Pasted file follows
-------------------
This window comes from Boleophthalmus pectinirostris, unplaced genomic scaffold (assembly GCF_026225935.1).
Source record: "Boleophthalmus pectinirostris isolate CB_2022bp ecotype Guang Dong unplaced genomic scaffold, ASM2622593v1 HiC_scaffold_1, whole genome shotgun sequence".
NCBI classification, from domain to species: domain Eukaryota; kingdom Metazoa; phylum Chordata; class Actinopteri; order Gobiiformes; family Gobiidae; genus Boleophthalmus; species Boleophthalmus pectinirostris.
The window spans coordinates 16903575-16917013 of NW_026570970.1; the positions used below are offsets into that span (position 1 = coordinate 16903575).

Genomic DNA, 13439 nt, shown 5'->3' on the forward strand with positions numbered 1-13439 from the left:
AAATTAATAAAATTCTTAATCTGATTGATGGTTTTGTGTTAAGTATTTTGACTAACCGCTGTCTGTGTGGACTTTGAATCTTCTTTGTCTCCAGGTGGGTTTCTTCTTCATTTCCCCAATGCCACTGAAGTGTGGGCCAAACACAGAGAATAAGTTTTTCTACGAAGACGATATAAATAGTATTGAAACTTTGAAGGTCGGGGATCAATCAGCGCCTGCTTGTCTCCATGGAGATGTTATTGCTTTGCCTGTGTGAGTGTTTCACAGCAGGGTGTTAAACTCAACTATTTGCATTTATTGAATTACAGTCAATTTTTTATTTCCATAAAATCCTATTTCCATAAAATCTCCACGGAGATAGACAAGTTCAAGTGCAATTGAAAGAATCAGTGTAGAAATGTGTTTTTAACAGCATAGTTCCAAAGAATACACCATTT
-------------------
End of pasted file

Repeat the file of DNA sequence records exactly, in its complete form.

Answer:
This window comes from Boleophthalmus pectinirostris, unplaced genomic scaffold (assembly GCF_026225935.1).
Source record: "Boleophthalmus pectinirostris isolate CB_2022bp ecotype Guang Dong unplaced genomic scaffold, ASM2622593v1 HiC_scaffold_1, whole genome shotgun sequence".
NCBI classification, from domain to species: domain Eukaryota; kingdom Metazoa; phylum Chordata; class Actinopteri; order Gobiiformes; family Gobiidae; genus Boleophthalmus; species Boleophthalmus pectinirostris.
The window spans coordinates 16903575-16917013 of NW_026570970.1; the positions used below are offsets into that span (position 1 = coordinate 16903575).

Genomic DNA, 13439 nt, shown 5'->3' on the forward strand with positions numbered 1-13439 from the left:
AAATTAATAAAATTCTTAATCTGATTGATGGTTTTGTGTTAAGTATTTTGACTAACCGCTGTCTGTGTGGACTTTGAATCTTCTTTGTCTCCAGGTGGGTTTCTTCTTCATTTCCCCAATGCCACTGAAGTGTGGGCCAAACACAGAGAATAAGTTTTTCTACGAAGACGATATAAATAGTATTGAAACTTTGAAGGTCGGGGATCAATCAGCGCCTGCTTGTCTCCATGGAGATGTTATTGCTTTGCCTGTGTGAGTGTTTCACAGCAGGGTGTTAAACTCAACTATTTGCATTTATTGAATTACAGTCAATTTTTTATTTCCATAAAATCCTATTTCCATAAAATCTCCACGGAGATAGACAAGTTCAAGTGCAATTGAAAGAATCAGTGTAGAAATGTGTTTTTAACAGCATAGTTCCAAAGAATACACCATTT